YOUNGSTOWN, Ohio – From suppliers to contractors, businesses in the home improvement sector report activity hasn’t slowed since the start of the COVID-19 pandemic, even as they navigate supply chain and labor challenges.
Homeowners continue to invest money into their houses to make them more livable, as a tight real estate market makes moving to another house difficult.
At Window World of Youngstown in Boardman, co-owner Pat Moran reports business this year is up at least 15% from last year. “It’s crazy,” he says.
When the pandemic hit in 2020, Moran says he didn’t know what to expect, and that turned out to be a record year. He wrote that off as a fluke, then 2021 sales beat 2020. “So here we are in 2022 and we’re beating 2021,” he remarks.
Bookings are 10 months out at Duncan’s Bath & Kitchen Center in Poland, says Jason Duncan. “This is the busiest we’ve ever been,” he says. Like Moran, he reports his company got “crazy busy” during the pandemic.
“People started doing or having a lot of work in their houses done,” he says. Now, because of the state of the real estate market, people can’t find anything and are remodeling their houses.
“Since the pandemic, we really haven’t slowed down,” says Joe Koch Jr., owner and construction manager of Joe Koch Construction in Austintown. The contractor has about half a dozen remodeling jobs and 18 new construction jobs, Koch says. Renovations are up from both 2020 and 2021. But it isn’t a “crazy, crazy difference,” he says.
One of Koch’s projects is a whole house renovation for a couple in Columbiana that involved a master bedroom suite, first-floor laundry and two bathrooms, he says. Additionally, the project encompassed an exterior renovation that included adding a deck on the back of the house, as well as updates to the hot water and furnace systems.
A Craig Beach project, which is getting underway in May, will involve a total house remodel and creating three bedrooms out of a two-bedroom setup.
“We did another project that was very similar in Cortland last year that spilled into this year,” in which the master bedroom suite and kitchen were being remodeled and a family room and composite deck were added, he says.
“People that maybe were on the cusp of building new but just couldn’t find what they wanted” decided instead to “just transform [their] house into the house that [they] want it to be,” Koch says.
“The real estate market today is making people decide not to sell their homes,” affirms Window World’s Moran. “They’re fixing up their homes because of the cost of real estate today.”
In many cases, homeowners are doing their own updates.
Many people who did undertake projects during the past couple years when the pandemic kept them confined to their homes – or at least restricted their travel – are returning to hardware stores like Handyman Supply of Niles to stock up for new projects.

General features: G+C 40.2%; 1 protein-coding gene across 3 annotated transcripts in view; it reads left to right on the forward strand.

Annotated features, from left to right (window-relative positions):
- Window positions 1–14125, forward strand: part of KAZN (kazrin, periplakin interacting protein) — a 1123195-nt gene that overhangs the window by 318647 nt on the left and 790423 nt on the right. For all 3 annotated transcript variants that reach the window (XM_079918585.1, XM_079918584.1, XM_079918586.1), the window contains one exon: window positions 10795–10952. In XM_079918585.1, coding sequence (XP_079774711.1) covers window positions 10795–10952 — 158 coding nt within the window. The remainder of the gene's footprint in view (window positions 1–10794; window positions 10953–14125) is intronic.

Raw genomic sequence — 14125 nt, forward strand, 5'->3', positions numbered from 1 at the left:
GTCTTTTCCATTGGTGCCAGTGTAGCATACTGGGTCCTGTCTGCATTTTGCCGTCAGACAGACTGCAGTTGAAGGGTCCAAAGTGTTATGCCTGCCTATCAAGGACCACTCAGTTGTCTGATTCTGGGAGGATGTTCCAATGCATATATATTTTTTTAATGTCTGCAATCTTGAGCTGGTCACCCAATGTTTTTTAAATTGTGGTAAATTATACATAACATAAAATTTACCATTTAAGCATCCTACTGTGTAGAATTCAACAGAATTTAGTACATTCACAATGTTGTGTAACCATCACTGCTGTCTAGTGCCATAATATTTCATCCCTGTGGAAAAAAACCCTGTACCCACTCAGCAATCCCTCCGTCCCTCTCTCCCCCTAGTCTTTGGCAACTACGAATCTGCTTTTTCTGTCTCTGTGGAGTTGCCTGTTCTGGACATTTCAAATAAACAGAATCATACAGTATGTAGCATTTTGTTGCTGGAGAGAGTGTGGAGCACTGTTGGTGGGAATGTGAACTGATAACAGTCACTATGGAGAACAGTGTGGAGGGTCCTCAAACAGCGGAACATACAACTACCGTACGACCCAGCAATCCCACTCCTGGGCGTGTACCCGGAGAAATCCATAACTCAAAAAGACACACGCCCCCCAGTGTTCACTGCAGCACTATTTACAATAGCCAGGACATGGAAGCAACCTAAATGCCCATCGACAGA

They mainly are taking on simple do-it-yourself projects like painting, putting in new blinds and updating cabinet hardware.
“That’s been a big one here, lately,” Handyman general manager Kevin Stredney reports.
Starting plants in the house before the weather breaks for outside planting got under way earlier than he recalls happening before, he adds.
Sales of windows remain strong at Window World but doors and siding are gaining. “It never stops amazing me,” Moran says.
Duncan reports people mainly are having kitchen and bath work done.
“We’re taking out tubs and putting in full, walk-in showers. People are getting older and don’t want to step over the tub,” he says. In kitchens, clients are having soffits removed and extending cabinets up to the ceiling for a more open look, as well as installing larger islands and bar seating.
Cabinet orders are about 16 weeks out, according to Duncan.
“It keeps getting better and better,” he says. “But none of our suppliers can tell us when we’re getting anything.”
Window World is encountering supply issues, particularly on painted items such as windows and patio doors, Moran says. Siding products in certain colors have been temporarily discontinued.
Unlike other businesses, Window World’s supply problems don’t stem from waiting for product to be loaded off shipping containers on the West Coast, but rather because of domestic disruptions.
Production of the raw materials used in vinyl has been disrupted “ever since that freeze in Texas” in 2021, Moran says.
Supply chain issues appear to have eased for Handyman Supply but some product lines and items remain difficult to get, Stredney says. These include propane and “anything made with PVC plastic resin,” such as bottles and plastic buckets.
“Pricing is still all over the board,” he adds. “Every day there’s more and more cost and price changes.”
Koch characterizes it as a “hyperinflation environment,” with inflation in construction materials running at double or triple the 7% or 8% reported for the general economy.
Availability of materials also is declining, he says. Products that normally would take four to six weeks to come in are now arriving in 16 weeks. Garage doors that aren’t 16 feet by seven feet and white are taking at least four months to arrive.
“If you’re doing a wood grain garage door, you’re definitely looking at at least six months,” Koch says. “We have houses that we started in November, that we’re not due to have a garage door on until June. And that’s just not sustainable.”
The biggest problem in the home improvement industry is finding qualified labor, Moran says.
“We’re always looking for great installers,” leading Window World to raise its labor rates, he says.
Duncan Bath & Kitchen similarly is experiencing difficulties finding trained, quality carpenters.
“I’m paying a lot more than ever” for labor, Duncan says. That, and higher fuel costs, have meant price increases across the board.
Pictured: Pat Moran, co-owner of Window World of Youngstown, in his Boardman store.